* Patients with clinical reasons for vitamin deficiency, such as those with alcoholism, malabsorption, vegan diet, a history of gastric bypass surgery, or some inborn errors of metabolism, as well as those being treated with hemodialysis or parenteral nutrition, should receive multivitamin supplements whether or not blood tests suggest deficiency.
* Blood tests for vitamin deficiency are useful in some patients with clinical indications. Marginal blood levels should not be over interpreted as abnormal. Patients with clear-cut deficiencies should be treated with additional vitamins as indicated.
* Patients should not use large doses of individual vitamins. While they may take multivitamins tailored to age, sex, or specific medical conditions, with the exception of pregnancy this is not supported by strong evidence and may be harmful.
One important point for devotees to consider is use of vitamin D. Vitamin D has been linked with high energy levels, promoting sense of well being, and low levels of vitamin D has been linked with cancer, heart disease and other medical conditions. For devotees who do not receive adequate sun exposure and are not medically healthy, they might want to contact their physician to get a blood test called 25 hydroxy vitamin D. It will give them an accurate assessment of their vitamin D status.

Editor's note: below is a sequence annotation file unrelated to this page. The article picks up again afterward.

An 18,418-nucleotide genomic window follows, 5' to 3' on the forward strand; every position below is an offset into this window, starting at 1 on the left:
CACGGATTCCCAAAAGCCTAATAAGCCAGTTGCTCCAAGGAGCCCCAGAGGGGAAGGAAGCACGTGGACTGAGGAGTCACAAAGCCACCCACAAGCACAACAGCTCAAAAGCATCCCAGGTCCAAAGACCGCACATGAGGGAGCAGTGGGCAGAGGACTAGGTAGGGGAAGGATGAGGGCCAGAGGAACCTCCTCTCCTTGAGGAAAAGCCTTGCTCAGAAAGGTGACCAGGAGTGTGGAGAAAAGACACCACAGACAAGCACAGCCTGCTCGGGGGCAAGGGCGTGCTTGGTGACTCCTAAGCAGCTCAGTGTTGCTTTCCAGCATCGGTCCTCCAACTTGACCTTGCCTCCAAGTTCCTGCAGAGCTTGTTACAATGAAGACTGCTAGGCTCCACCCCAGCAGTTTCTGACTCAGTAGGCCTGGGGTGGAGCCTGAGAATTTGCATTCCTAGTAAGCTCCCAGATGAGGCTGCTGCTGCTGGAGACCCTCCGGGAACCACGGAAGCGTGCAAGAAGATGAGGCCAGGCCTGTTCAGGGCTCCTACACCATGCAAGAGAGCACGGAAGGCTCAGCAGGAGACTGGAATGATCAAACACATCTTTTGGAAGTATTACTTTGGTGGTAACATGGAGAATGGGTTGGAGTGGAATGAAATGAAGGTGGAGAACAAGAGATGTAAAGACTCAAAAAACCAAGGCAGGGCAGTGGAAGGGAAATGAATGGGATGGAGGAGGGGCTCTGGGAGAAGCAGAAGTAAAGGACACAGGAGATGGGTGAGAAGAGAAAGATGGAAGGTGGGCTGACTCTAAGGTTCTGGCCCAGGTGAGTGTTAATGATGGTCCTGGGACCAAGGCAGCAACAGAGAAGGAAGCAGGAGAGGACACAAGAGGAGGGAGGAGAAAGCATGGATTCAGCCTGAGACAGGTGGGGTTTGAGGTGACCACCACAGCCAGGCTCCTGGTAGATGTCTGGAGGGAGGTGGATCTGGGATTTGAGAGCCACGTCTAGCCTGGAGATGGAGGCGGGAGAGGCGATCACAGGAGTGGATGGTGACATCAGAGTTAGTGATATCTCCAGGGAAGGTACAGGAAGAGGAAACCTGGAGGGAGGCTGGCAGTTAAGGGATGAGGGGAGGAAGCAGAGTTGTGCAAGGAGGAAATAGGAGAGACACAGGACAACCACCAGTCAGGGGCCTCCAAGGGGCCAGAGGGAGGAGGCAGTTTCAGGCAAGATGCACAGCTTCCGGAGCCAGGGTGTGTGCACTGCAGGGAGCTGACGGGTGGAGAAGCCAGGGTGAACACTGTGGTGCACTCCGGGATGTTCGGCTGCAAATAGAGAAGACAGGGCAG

For any more questions, regarding vitamin supplementation, please do not hesitate to contact me.
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The ABC's of a Hernia
October 29, 2010
Hernias are areas of weakness of the body wall through which intracavity structures pass. They are among the oldest recorded afflictions of man, and inguinal hernia repair is the most common general surgical procedure. Surgery is the only effective treatment.
What are the main types of hernia?
There are 3 main types of hernia which we will discuss here, rest are uncommon and beyond the scope of this discussion: